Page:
Methods: Following IRB approval, purposive sampling was used to select the control and intervention units. Hourly rounding was initiated following standard train-the-trainer education in the control unit, while a standardized hourly rounding protocol (SHaRP) was implemented in the intervention unit using formalized, structured classroom training accompanied by personal coaching and mentoring.
Results: Metrics used to evaluate the patient experience include: monthly tracking of responses to specific items on the HCAP and NRC Picker questionnaires; two additional study-specific questions in daily hospital-wide discharge phone calls; completion of daily in-room rounding logs; one additional question in daily nurse leader rounds. Patient satisfaction ascertained in discharge phone calls yielded nominal data; therefore, chi-square tests were used to compare scores in the intervention unit to those in the control unit. Data were plotted to illustrate changes over time. A significance level of p<0.05 was used for all analyses.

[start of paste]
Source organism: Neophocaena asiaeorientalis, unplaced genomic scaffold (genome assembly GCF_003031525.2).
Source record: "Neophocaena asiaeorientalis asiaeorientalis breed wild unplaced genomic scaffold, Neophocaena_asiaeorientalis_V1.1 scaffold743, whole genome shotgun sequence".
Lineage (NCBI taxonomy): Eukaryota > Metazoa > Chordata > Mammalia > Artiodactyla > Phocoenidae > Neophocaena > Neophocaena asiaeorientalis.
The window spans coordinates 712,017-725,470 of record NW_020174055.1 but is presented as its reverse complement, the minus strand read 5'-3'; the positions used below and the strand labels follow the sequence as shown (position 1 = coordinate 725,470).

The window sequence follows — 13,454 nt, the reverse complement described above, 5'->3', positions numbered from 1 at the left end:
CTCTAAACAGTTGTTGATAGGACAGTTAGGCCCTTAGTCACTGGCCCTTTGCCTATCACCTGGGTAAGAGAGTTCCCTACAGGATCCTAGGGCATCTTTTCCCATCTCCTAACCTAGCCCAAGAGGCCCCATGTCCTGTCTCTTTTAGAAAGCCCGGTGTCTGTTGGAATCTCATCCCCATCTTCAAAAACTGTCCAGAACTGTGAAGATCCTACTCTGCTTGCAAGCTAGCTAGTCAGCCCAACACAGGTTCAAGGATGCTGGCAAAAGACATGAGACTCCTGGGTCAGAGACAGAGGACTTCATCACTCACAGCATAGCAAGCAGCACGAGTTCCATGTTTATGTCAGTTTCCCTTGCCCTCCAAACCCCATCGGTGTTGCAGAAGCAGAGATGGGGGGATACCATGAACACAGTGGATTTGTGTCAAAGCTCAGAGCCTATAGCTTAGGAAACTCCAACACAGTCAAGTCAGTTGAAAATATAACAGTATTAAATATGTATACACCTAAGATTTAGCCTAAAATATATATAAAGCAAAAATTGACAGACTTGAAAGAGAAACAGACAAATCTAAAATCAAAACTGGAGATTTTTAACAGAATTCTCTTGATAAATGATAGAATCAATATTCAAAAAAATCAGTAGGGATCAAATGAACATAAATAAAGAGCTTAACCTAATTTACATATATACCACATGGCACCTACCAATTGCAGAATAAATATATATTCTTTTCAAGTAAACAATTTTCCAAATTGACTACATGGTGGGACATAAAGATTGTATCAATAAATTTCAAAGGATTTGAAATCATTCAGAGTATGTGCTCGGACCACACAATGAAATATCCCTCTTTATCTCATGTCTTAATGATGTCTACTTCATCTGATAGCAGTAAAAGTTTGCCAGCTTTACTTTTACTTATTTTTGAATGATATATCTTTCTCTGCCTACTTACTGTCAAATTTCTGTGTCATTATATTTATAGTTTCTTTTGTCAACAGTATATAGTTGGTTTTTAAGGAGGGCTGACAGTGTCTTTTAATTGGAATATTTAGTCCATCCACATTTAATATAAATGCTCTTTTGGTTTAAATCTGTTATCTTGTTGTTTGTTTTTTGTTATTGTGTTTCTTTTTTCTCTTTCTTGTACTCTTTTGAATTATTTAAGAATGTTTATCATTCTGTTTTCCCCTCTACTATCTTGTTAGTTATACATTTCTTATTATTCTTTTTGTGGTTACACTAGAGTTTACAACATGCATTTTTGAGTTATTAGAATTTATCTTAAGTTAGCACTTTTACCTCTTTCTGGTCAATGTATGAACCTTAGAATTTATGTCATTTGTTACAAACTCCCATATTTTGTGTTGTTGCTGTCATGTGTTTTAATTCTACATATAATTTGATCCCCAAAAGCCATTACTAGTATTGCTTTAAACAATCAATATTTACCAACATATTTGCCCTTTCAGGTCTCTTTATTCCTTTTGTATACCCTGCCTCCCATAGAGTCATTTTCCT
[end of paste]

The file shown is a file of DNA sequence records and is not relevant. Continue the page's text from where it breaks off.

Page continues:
Conclusion: Hourly rounding improves the patient experience; however, statistical significance was demonstrated in only four research studies. The gap in literature suggested the need for an adequately powered, interventional study to be conducted over a period of time with data analyzed using robust statistical analysis. Findings, conclusions, and implications will be available for presentation at the time of the conference.